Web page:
While defending and explaining a dip in ACT scores to electors at the Greenfield School District’s annual meeting last Monday, Superintendent Conrad Farner said the slight decline in 2011 had to do with the number students taking the test.
As the number of participants rose, Greenfield’s scores not surprisingly slipped, largely because only 20 percent of Greenfield’s students go on to four-year colleges or universities, Farner told an audience of 40-50 people.
Turns out, however, a far greater number of Greenfield High School students attend four-year colleges than Farner stated.
According to the Department of Public Instruction, 56.5 percent of the 291 graduates of the class of 2011 planned to go to a four-year college or university and another 19.5 percent intended to attend vocational or technical college.
No fewer than 42.9 percent of Greenfield graduating classes went to a four-year school since 1996-97, according to the DPI website’s database. The high over that period was 58.9 percent.
Farner told Patch the 20-percent figure came from conversations with other administrators and might have actually been the number of students who complete a four-year undergraduate degree.
“The relevant point I was trying to make is that merely looking at an average ACT score without considering what percentage of students are actually taking the test leads to inaccurate conclusions,” Farner said. “Any school’s scores will tend to be higher if only the true college-bound students take the test. If a school or district is trying to expand opportunities and have a higher percentage of the students take the ACT, perhaps as a way to assess the overall program, the overall average score will tend to decline.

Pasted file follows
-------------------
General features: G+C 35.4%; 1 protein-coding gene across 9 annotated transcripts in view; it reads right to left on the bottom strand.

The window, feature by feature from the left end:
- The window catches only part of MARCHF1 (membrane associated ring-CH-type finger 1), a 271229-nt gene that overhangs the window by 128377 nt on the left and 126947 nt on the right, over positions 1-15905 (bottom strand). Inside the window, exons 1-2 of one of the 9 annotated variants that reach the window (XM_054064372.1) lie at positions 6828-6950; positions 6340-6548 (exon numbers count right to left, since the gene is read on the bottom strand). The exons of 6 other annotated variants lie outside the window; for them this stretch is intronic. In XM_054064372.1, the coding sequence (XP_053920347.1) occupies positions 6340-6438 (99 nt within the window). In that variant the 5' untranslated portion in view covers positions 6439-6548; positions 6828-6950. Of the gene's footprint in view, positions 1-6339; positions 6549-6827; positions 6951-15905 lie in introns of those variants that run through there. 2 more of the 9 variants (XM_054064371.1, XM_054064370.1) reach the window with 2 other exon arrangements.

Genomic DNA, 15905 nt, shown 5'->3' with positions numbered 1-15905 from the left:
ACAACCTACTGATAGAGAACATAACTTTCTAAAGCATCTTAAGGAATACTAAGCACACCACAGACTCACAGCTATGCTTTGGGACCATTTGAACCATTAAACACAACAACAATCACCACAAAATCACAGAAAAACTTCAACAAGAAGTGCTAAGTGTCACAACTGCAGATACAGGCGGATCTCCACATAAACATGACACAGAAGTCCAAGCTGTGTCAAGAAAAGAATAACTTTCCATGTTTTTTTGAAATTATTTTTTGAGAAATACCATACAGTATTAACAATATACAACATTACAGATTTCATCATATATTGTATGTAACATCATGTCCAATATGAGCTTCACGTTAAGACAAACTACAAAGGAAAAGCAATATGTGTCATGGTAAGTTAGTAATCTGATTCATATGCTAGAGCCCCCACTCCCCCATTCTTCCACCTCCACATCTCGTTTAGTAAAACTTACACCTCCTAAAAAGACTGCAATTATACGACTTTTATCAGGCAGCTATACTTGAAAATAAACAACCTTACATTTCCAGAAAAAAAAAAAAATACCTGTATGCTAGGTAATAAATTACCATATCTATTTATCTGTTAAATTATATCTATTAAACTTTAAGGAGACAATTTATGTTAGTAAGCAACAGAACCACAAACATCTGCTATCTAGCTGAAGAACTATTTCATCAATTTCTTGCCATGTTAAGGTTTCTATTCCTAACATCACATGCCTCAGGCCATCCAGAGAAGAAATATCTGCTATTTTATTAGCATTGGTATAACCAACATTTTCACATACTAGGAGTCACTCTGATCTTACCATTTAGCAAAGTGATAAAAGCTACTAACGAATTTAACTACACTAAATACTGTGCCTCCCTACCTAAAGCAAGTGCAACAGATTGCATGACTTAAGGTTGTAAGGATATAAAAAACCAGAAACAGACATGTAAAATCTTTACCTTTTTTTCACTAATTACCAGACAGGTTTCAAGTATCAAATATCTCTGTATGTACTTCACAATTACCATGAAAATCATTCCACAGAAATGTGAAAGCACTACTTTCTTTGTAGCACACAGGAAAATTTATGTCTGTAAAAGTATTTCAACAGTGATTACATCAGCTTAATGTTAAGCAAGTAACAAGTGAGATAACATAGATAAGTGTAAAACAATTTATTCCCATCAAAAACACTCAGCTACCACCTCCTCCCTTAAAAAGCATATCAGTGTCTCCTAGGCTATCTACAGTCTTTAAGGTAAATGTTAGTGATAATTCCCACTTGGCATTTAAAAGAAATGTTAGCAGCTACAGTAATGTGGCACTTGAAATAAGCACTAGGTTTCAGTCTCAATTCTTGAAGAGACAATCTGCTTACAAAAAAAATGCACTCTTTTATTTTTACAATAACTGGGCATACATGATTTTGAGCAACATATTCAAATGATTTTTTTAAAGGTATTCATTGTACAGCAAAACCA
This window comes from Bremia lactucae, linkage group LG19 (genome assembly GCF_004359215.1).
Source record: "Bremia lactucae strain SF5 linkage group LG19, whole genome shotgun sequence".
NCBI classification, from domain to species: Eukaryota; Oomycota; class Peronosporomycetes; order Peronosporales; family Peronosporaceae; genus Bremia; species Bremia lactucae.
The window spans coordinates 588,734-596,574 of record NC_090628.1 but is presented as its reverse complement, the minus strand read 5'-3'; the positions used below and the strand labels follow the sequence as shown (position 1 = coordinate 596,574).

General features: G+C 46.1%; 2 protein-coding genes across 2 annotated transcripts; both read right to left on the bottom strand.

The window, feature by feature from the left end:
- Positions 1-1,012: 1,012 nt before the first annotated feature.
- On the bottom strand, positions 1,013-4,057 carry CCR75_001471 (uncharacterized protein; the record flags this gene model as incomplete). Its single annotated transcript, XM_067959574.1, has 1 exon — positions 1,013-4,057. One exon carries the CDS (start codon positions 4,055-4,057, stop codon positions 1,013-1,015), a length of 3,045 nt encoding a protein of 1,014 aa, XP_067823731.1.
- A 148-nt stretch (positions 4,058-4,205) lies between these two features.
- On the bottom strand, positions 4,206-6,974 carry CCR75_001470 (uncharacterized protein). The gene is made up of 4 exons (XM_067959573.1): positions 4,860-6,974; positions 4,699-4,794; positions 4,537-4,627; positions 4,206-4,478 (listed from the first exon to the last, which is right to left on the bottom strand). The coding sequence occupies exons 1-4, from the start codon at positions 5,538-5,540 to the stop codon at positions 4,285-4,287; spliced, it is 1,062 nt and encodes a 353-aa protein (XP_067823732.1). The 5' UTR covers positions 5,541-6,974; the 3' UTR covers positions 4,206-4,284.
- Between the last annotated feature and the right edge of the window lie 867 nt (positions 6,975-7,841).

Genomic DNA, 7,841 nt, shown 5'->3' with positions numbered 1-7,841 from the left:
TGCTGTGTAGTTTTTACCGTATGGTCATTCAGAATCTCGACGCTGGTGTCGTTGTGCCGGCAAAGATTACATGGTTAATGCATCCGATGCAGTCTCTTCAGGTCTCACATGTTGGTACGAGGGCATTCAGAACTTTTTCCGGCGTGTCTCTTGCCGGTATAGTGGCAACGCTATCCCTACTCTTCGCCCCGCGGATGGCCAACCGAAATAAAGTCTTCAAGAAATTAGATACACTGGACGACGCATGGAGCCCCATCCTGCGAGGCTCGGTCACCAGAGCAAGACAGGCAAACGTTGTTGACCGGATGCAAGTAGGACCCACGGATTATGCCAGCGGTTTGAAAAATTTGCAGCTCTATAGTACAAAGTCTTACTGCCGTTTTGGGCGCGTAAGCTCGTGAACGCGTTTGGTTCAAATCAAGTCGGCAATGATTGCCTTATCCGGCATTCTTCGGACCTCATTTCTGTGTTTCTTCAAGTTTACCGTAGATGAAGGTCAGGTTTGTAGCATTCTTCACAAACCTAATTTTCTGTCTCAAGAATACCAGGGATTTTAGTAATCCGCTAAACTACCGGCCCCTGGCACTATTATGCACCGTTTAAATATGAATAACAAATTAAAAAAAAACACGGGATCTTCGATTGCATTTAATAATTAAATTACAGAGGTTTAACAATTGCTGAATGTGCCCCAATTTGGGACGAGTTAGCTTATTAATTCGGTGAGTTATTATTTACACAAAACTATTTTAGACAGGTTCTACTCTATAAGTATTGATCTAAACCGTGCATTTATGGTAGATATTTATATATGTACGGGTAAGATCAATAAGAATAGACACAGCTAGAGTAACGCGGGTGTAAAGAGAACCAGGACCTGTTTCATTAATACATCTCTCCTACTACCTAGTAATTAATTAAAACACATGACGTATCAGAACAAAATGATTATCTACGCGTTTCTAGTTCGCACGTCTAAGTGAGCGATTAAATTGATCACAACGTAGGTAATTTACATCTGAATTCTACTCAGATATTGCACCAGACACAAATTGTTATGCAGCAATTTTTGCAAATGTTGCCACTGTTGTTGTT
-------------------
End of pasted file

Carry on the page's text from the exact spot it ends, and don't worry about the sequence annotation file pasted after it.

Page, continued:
“So making comparisons between schools and districts without considering that key fact leads to conclusions that are not very useful.”
The DPI’s Wisconsin Information Network for Successful Schools data is self-reported by 12th-graders and is best interpreted as estimates because students are asked what their plans are. The data does not measure precisely what a student chooses to do.
Farner said other factors are rarely taken into account when analyzing, comparing and interpreting ACT statistics. He said per capita income or parents’ education levels are rarely mentioned when comparing ACT scores across schools and districts. How long a student is in a district before taking the ACT is also overlooked.
“The value of ACT score discussions that ignore such pertinent facts is highly questionable,” Farner said.
“We feel good that we are increasing the percentage of students taking the ACT, and the slight, one-year decrease in our average score is not an indictment of anything we are doing. We are pleased that our average score actually increased two years in a row (in 2009-10 and 2010-11) while the number of students taking the test also increased, but we did not spend any time celebrating that fact as we know our students can do better. We can always improve, so we keep focusing on doing all we can to enhance our learning opportunities for our students.”